I stood at the barrier devastated … and haunted by my failed triple axel in the short program, which likely cost me a medal. I worried that this may have been my only chance at an Olympic medal, and justification for a lifetime of work and sacrifice, and I had failed. 

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I set my sights on 2010, knowing that so much could happen in four years. I kept my failure from Torino in my mind at every second. By 2008-09, I had pushed myself to what I believe to be my ultimate level of consistency and fitness. Even with illness, or injuries, I could perform on command. With such high expectations on elite athletes at world-level events, it’s so easy to lose mental control and crumble under that intense pressure. When I needed to stand up to the most extreme levels of pressure and deliver, I used the memory of the pain from my failure in 2006 to snap my focus right back into place.

The day of my short program in Vancouver, I had trouble keeping the memory of 2006 out of my mind, so I told myself that it was up to me to not ever feel that way again. It was completely within my control. Four short years spanned the time between one of the worst days of my life, and possibly the best.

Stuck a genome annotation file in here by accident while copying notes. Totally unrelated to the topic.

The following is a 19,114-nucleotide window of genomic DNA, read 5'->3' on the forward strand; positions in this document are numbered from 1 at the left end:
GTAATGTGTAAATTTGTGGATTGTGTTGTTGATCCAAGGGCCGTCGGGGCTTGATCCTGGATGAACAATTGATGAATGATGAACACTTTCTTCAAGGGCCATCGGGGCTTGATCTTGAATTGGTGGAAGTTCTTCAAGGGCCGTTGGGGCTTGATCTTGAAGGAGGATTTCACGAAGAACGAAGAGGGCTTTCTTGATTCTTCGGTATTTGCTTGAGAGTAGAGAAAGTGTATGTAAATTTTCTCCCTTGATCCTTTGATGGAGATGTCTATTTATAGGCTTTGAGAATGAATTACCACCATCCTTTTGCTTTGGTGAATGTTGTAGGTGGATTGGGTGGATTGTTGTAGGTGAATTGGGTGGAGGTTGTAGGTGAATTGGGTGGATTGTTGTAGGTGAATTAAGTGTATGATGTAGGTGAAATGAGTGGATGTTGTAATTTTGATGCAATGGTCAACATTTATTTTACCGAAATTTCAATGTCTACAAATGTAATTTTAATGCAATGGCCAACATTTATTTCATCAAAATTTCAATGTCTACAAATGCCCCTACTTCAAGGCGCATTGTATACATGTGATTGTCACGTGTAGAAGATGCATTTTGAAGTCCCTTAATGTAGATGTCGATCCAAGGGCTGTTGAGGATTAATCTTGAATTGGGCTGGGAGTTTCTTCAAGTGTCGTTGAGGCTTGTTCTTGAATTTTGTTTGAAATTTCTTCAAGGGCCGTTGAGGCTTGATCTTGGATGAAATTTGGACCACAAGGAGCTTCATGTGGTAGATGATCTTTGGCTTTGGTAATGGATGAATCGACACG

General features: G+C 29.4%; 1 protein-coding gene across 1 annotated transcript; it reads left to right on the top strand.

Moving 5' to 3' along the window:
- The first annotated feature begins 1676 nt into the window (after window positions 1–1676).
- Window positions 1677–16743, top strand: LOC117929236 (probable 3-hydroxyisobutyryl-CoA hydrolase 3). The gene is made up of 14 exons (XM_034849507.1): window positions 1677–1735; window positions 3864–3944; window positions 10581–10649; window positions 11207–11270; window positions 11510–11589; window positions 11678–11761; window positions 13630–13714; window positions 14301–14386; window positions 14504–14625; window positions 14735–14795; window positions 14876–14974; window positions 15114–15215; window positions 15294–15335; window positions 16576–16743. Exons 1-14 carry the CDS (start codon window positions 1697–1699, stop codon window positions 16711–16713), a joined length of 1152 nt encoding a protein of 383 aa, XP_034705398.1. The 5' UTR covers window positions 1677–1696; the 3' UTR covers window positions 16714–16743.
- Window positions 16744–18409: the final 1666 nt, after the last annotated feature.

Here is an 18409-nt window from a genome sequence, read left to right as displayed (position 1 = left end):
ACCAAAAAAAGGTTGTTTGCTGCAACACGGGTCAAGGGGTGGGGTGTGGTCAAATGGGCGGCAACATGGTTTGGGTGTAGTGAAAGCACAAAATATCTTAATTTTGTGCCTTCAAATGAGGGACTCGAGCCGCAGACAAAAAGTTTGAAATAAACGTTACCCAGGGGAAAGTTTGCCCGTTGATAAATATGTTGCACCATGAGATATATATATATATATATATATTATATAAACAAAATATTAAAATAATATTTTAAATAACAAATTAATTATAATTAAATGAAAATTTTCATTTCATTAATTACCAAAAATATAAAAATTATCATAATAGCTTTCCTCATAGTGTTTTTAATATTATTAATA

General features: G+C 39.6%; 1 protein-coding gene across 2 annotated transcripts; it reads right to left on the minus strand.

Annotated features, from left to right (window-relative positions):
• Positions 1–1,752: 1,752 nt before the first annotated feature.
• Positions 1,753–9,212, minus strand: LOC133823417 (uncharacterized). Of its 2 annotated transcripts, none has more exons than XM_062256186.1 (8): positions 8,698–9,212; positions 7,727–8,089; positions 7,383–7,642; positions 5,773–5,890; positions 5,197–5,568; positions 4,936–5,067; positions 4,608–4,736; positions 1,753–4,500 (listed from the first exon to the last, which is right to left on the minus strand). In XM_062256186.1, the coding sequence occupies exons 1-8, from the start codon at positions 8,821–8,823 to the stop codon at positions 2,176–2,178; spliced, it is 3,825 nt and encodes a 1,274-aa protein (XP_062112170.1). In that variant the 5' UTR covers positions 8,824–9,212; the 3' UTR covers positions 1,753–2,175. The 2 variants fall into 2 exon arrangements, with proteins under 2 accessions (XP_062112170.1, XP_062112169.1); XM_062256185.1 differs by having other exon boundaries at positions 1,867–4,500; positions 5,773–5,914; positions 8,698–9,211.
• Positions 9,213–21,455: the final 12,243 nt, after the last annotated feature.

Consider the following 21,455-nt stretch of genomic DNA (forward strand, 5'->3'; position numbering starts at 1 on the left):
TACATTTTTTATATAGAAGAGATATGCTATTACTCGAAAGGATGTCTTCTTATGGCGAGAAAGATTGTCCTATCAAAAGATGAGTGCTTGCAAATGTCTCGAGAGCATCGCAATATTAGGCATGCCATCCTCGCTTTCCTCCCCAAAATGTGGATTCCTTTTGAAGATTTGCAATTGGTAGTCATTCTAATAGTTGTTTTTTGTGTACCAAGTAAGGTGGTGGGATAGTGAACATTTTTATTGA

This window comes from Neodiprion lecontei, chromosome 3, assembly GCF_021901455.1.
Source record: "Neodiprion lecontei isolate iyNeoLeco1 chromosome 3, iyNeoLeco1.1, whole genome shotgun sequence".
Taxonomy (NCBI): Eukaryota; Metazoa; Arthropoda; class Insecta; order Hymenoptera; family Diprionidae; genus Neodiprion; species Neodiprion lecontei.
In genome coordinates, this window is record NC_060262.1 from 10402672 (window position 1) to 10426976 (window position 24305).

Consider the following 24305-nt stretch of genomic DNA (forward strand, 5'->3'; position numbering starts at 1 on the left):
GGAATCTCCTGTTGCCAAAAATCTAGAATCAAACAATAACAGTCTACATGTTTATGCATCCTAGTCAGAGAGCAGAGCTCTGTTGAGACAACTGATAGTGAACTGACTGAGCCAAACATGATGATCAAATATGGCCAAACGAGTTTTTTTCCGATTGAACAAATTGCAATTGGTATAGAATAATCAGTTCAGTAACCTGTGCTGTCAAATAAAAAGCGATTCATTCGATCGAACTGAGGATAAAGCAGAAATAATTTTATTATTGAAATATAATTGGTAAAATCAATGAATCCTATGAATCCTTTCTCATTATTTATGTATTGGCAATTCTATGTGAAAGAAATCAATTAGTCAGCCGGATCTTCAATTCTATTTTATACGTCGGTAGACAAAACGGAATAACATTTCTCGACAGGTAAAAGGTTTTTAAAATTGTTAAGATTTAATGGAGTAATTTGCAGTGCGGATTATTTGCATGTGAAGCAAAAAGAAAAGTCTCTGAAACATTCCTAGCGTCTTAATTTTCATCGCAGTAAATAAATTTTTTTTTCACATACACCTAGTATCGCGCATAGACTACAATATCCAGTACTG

It’s been 10 years since you won the world title in Los Angeles on an injured foot. Looking back, how in the world did you manage to do that?
Through intense training, I had become very consistent and very fit. Nearly robotic in my ability to perform on command. Even through pain, illness, jetlag, fatigue, distraction and nearly any other obstacle, I could still perform what I was trained to do.

Why do you think you were as successful as you were? Everyone works hard, and everyone wants it badly. What set you apart?
It’s safe to assume that all elite athletes train hard, and all of them want to win. Aside from being very prepared, I don’t know exactly why I was successful. I can speculate and say that a part of my success was because I had crystal clarity about my motivation. I was motivated to achieve. Real achievement to me felt like something that would stand the test of time, something that wouldn’t expire and nobody could take away from me.